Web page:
Same Sun HereSpring 2012 Fiction
Though Silas House and Neela Vaswani's Same Sun Here is loaded with great messages, it is never preachy. In a nice storytelling device, two gifted authors wrote the book as a series of letters between pen pals. The combination of each author's distinct voice is wonderful.
12-year-olds Meena and River become pen pals through programs at their schools. Meena is an Indian girl living a precarious life in New York's Chinatown. Her immigrant family is living illegally, in a rent-controlled sublet, hoping to establish citizenship before they're found out.
River is a native of a rural Kentucky mining town. His community is suffering from the effects of a powerful coal company's aggressive mountain top removal. Jobs have been lost - River's father is forced to live and work hours away - but worse, the streams are polluted, mountains are razed recklessly and little care is paid to human life.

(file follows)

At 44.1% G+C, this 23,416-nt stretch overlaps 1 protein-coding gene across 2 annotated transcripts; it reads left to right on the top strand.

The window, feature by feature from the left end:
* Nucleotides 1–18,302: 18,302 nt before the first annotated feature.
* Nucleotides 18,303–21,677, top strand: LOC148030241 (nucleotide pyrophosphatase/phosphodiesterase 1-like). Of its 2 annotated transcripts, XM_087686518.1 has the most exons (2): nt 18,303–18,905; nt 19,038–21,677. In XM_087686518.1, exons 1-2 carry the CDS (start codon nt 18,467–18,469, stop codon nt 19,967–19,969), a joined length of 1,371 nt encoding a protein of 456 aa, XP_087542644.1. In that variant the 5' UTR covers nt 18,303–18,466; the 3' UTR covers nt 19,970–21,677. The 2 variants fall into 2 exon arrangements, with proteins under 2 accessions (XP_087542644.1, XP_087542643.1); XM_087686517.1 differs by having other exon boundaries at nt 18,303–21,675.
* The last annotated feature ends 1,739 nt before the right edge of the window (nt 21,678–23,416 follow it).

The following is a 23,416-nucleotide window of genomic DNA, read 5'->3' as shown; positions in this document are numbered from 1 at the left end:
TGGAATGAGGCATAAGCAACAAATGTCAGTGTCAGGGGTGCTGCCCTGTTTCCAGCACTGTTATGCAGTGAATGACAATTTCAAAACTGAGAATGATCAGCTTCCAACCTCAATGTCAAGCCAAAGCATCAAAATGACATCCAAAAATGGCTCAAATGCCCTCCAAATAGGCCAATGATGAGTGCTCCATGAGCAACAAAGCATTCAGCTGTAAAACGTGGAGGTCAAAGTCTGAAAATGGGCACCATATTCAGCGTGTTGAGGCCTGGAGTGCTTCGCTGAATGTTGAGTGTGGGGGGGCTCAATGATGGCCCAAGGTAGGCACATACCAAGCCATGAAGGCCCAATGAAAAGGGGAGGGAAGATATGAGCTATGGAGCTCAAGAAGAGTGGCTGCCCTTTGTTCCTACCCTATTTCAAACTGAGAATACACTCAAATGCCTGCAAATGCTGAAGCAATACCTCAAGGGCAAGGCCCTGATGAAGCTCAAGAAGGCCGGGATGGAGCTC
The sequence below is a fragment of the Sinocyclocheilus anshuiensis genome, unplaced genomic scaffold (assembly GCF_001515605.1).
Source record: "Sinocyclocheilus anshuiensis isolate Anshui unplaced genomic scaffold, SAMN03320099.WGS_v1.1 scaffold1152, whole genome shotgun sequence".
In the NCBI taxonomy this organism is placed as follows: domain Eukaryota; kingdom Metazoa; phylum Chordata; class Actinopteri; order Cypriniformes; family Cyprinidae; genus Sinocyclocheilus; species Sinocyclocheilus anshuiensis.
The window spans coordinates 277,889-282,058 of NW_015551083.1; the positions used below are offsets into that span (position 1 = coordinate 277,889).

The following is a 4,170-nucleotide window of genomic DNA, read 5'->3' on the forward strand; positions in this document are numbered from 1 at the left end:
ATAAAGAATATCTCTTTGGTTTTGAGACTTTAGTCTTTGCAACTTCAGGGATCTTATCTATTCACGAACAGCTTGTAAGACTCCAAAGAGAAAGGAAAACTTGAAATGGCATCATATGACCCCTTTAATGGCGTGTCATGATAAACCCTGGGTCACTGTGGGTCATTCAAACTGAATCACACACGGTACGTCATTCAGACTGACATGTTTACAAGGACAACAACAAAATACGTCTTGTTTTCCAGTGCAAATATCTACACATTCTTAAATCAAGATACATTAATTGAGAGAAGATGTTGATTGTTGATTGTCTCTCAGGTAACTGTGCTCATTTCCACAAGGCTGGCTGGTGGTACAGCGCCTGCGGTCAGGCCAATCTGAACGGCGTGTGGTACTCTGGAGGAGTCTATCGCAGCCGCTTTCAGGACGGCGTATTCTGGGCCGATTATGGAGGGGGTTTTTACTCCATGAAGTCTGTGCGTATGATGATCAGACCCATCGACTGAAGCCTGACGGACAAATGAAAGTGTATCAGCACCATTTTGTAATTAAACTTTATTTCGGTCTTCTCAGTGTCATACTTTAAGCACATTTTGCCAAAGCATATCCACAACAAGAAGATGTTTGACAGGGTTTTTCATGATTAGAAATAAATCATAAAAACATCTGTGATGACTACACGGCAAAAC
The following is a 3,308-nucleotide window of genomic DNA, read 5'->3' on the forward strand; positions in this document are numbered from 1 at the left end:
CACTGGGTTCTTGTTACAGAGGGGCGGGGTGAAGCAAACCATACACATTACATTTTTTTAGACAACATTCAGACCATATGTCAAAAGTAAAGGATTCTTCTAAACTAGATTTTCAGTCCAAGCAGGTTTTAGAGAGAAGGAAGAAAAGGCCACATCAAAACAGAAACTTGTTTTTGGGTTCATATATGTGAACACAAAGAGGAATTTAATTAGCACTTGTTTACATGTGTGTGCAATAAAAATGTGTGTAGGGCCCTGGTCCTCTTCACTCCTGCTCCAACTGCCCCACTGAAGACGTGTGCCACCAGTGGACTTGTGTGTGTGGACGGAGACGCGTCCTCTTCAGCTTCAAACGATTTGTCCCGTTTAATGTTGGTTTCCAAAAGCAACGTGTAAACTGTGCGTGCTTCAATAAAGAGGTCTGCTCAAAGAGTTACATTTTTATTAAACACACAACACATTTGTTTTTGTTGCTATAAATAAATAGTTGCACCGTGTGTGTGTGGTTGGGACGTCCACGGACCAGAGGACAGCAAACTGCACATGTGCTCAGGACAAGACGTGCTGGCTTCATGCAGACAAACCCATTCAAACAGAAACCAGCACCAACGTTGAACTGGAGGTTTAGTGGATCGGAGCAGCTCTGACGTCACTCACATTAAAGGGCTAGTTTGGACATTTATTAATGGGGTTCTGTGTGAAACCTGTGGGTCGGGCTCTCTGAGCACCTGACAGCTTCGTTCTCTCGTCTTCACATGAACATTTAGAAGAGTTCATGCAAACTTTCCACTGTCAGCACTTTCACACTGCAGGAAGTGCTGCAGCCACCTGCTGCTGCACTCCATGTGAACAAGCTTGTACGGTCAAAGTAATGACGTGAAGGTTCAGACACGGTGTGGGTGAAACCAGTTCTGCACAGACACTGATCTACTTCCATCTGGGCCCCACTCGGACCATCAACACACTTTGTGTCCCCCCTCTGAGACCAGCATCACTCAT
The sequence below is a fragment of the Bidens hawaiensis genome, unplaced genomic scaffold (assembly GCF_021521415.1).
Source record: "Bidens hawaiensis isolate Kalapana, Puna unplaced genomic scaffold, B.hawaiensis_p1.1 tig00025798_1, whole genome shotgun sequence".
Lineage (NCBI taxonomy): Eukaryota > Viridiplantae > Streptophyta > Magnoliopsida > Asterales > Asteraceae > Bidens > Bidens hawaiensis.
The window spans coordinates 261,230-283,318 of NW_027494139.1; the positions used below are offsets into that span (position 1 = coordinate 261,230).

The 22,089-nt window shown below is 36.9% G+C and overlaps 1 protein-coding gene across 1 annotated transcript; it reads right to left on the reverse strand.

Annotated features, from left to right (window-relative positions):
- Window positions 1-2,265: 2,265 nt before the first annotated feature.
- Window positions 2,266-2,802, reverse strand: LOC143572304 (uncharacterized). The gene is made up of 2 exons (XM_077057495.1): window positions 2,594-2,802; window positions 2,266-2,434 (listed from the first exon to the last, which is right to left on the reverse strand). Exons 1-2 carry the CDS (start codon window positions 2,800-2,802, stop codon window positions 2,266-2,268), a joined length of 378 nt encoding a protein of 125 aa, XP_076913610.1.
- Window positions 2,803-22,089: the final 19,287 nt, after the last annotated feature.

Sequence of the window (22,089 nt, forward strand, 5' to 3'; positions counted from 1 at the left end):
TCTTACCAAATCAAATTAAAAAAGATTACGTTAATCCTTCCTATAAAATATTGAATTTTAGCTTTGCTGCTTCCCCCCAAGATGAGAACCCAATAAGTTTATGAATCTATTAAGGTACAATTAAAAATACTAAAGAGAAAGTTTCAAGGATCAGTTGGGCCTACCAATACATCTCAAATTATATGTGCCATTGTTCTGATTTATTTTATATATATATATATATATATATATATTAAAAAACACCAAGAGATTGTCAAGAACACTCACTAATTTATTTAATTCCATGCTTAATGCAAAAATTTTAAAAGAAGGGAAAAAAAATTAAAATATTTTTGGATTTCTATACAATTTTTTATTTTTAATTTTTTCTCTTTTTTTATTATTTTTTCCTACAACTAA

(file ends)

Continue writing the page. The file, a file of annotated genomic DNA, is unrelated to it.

Because this book is essentially one long conversation, protected by the anonymity and distance of letter-writing, a different kind of intimacy is possible. Meena and River can share anything. They have frank (and humorous) discussions about race, about boys and girls and about their own youthful insights on politics and the larger world.
Everyone in the book - parents and grandmothers, Kiku, Meena's brother - is confronted with unwanted change and everyone grows. Through Meena readers get a close-up look at life as an immigrant in modern-day New York - the secrets and fear, the camaraderie with other immigrants, and also the thrills of a new world. Through River, readers see how fear can divide people, and the dark side of money and power. But they also see that individuals have power, too, a voice. In the end, the threats of the world still loom large, but the story is uplifting.